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I've seen a lot of posts here that mention the appearance of a glue line over time. I have always used Titebond I and II in up to 2" thinck glue ups for tabletops, etc. and have never experienced this. I typically use hand applied finishes and pre/post cat lacquer. Am I just not understanding this??
The only times I have had a glue line swell was when using an oil finish. I am no chemist but I suspect PVA can absorb oils and in doing so causes the glue to expand. It didnít seem to affect the strength of the joint. Unsightly though.
One instance where glue lines swell is when there is a heated finishing oven or when there is heat generated in sanding. The heat softens the adhesive so that the pressure of the glue line is able to squeeze out this adhesives slightly.
We've had this discussion many times on Woodweb. Check the Knowledge Base.
Softer formulas of PVA seem to get crushed and protrude out of the joint causing a raised glueline. They can be sanded back flush; unfortunately, they typically reappear in a matter of weeks or months, after finishing.
Titebond 2, 3 and white are the typical problem children. Titebond 1 never has this issue. It is almost brittle after curing.
I have seen this in entire houses of mitered casings that have never seen a sander. Franklin white glue was the adhesive.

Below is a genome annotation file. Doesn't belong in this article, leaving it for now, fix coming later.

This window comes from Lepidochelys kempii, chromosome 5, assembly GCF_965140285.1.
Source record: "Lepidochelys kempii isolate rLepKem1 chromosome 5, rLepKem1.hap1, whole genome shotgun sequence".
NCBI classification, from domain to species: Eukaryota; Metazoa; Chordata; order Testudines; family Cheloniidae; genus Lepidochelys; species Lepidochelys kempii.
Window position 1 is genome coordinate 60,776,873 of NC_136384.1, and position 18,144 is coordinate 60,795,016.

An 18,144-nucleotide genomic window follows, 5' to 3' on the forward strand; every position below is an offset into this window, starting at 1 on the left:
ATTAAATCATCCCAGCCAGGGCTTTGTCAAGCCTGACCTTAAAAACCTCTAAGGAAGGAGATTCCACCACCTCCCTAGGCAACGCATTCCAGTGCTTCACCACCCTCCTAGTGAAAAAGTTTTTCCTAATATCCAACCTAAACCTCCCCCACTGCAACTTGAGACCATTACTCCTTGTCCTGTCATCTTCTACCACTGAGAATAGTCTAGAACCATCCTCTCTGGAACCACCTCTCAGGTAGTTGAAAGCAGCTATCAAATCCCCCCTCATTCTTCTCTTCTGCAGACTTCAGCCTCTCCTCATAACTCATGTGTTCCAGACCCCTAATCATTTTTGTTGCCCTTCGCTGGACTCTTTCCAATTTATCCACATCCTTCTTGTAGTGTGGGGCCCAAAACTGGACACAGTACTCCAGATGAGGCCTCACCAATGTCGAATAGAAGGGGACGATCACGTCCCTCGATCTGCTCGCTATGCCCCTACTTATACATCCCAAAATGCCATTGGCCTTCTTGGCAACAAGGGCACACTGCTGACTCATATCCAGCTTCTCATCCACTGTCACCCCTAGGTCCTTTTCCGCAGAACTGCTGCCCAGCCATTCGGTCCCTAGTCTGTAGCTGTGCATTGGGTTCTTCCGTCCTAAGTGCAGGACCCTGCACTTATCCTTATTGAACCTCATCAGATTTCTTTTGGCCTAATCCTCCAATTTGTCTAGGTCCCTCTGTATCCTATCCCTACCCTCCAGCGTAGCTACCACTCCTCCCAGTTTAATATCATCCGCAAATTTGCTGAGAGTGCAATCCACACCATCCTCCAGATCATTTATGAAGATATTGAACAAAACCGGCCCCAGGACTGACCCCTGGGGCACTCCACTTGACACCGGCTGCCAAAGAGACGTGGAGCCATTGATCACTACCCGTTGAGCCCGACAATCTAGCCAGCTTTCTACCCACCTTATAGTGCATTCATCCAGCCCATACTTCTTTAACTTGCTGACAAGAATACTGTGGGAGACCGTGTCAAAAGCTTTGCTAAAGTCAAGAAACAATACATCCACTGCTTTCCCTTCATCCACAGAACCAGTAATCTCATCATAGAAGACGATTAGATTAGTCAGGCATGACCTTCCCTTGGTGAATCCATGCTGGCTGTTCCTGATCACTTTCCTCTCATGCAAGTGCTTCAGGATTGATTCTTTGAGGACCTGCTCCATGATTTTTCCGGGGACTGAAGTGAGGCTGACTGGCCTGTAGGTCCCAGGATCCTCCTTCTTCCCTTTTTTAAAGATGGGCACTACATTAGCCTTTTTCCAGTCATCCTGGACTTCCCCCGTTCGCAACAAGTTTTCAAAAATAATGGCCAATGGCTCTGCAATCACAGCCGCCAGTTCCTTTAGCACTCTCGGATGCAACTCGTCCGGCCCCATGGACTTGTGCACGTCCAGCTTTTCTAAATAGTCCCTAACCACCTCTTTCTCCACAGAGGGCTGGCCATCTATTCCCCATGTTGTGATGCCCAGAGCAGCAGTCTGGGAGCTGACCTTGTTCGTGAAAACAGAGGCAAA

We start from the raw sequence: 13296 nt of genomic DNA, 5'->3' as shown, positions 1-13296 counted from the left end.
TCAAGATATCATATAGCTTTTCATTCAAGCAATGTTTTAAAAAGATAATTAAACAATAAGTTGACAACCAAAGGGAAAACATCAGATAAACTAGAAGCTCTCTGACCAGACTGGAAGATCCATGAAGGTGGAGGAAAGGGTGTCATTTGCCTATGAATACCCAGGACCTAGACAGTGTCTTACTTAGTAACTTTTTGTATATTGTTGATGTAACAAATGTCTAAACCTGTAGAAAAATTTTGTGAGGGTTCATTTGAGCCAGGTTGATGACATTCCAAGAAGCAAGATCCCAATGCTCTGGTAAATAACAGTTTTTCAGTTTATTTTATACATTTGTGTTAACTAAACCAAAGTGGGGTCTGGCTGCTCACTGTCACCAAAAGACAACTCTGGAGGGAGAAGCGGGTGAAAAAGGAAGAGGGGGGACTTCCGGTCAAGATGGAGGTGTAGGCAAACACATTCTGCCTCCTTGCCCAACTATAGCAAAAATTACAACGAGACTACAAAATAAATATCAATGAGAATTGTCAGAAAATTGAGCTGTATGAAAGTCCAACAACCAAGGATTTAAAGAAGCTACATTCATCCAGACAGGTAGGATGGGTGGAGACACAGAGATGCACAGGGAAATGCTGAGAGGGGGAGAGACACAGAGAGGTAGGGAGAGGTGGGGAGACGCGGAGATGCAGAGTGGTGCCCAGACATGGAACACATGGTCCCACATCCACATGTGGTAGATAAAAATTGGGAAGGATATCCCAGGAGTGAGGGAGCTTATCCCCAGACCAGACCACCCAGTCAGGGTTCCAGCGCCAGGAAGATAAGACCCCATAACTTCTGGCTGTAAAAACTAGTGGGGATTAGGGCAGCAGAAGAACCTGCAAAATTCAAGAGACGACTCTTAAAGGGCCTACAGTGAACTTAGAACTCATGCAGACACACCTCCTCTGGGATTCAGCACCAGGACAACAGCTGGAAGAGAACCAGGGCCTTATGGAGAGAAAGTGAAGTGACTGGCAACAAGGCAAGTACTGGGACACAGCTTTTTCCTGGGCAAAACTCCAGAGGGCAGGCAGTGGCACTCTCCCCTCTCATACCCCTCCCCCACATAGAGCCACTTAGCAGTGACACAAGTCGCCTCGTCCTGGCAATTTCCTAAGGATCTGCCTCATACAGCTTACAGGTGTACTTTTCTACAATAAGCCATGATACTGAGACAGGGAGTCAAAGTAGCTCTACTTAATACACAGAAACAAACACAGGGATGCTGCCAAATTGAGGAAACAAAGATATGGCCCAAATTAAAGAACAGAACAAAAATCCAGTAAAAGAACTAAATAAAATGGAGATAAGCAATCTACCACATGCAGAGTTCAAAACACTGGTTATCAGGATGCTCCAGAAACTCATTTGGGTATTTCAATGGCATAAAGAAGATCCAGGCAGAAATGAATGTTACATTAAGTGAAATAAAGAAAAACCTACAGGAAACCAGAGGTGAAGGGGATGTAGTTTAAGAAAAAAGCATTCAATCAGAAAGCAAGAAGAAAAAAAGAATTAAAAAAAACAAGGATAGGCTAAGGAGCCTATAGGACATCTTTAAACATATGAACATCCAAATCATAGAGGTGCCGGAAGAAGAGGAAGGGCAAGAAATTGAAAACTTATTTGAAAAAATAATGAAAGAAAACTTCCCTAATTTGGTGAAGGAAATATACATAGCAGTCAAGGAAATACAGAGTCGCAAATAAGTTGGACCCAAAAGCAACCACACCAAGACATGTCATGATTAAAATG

A glue joint is typically under pressure, so if the glue is soft naturally, or from heating, or from moisture, it will likely squeeze out. It shows up worse with a thicker glue line or glossy finish. Perhaps the finish can soften a glue...I do not know.
I have only seen this on softer woods like pine and bass. I chalked it up to the wood shrinking . It was more prominent in the winter months . Even though it was finished on all six sides the wood moved more than the glue.
I am using powder type (old-fashion) adhesive, mixed with water, and some industrial chemical for hardening purposes. The technique i use is, wiping very thin adhersive on the edge, then clamp them hardly. Wipe with wet cloth on the glued line, and leave for 12 hours. Then plane the surface. You will never see the border or glue line.
The "old fashioned" powder glue contains formaldehyde. Most shops should avoid this, as there is more evidence about the long term damage from formaldehyde, and many staes such as California strictly control such products.